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Edward I, also known as Edward Longshanks and the Hammer of the Scots, was King of England from 1272 to 1307. The first son of Henry III, Edward was involved from an early age in the political intrigues of his father's reign, which included an outright rebellion by the English barons. In 1259, he briefly sided with a baronial reform movement, supporting the Provisions of Oxford. After reconciliation with his father, however, he remained loyal throughout the subsequent armed conflict, known as the Second Barons' War. After the Battle of Lewes, Edward was hostage to the rebellious barons, but escaped after a few months and defeated the baronial leader Simon de Montfort at the Battle of Evesham in 1265. Within two years the rebellion was extinguished and, with England pacified, Edward joined the Ninth Crusade to the Holy Land. He was on his way home in 1272 when he was informed that his father had died. Making a slow return, he reached England in 1274 and was crowned at Westminster Abbey. (Wikipedia article).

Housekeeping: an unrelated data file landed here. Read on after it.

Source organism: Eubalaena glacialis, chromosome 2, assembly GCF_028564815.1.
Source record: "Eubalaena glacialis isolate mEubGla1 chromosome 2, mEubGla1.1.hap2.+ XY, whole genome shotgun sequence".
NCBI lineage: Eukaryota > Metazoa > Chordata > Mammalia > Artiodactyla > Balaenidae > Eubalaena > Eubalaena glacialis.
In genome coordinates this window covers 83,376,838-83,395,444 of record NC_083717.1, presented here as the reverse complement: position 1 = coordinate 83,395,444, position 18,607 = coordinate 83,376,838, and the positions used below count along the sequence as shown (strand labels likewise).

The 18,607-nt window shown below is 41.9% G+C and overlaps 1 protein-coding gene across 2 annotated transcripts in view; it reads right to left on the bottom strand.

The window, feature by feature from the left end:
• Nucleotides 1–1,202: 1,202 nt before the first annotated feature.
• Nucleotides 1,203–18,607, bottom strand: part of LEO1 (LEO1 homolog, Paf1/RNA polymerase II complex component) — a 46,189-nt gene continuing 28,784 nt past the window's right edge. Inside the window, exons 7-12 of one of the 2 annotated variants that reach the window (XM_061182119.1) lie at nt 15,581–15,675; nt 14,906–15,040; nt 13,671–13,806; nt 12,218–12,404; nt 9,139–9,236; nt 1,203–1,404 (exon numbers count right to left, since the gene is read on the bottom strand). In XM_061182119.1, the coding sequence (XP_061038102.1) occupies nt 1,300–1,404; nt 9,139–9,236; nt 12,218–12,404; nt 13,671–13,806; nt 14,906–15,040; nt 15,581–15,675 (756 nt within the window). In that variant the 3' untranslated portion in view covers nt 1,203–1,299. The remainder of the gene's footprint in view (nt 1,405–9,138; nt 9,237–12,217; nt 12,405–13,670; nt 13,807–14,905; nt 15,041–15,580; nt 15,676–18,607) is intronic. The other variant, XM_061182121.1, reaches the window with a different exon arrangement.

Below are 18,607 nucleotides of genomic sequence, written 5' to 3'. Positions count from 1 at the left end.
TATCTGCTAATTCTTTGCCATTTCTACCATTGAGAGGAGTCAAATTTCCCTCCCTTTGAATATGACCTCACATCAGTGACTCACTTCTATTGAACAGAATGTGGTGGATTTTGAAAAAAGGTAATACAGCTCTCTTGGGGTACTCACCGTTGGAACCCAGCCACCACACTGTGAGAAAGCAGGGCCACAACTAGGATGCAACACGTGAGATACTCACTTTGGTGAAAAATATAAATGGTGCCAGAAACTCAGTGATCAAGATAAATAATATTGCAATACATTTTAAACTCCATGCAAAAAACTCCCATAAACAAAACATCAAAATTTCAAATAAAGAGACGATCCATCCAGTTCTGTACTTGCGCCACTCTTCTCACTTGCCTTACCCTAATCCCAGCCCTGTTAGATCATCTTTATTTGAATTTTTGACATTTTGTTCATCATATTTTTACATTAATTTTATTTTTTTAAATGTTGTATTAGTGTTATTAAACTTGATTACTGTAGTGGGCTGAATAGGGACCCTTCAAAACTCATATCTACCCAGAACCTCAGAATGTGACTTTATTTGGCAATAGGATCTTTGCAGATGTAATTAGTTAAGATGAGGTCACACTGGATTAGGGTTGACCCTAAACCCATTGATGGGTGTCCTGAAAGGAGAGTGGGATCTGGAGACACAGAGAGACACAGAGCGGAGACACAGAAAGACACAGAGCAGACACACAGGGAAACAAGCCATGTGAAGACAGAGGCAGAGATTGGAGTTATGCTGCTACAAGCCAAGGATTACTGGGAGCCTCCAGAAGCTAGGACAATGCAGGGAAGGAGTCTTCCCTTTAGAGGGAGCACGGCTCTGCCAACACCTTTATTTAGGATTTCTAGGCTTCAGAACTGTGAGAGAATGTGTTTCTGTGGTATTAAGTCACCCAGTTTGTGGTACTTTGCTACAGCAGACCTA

The voided long cross pennies of Henry III type, issued in the early years of Edwards reign are shown elsewhere.  Here we start with Edward's new coinage from 1279, when new denominations were introduced.  In addition to the penny, we now see the appearance of groats, halfpennies and farthings. 

 

Anglo-Irish Issues

            Early fourteenth-century manuscript initial showing Edward  & his wife Eleanor.
 Denomination      Spink #             
Groat London 1379 A-H      
Penny London 1380 - 1414      
  Berwick Local Dies 1415      
  Other MInts 1416 -1430      
Halfpenny London 1431- 1437      
  Other Mints 1438 - 1442      
Farthing London 1443 - 1450      
  Other Mints 1451 - 1454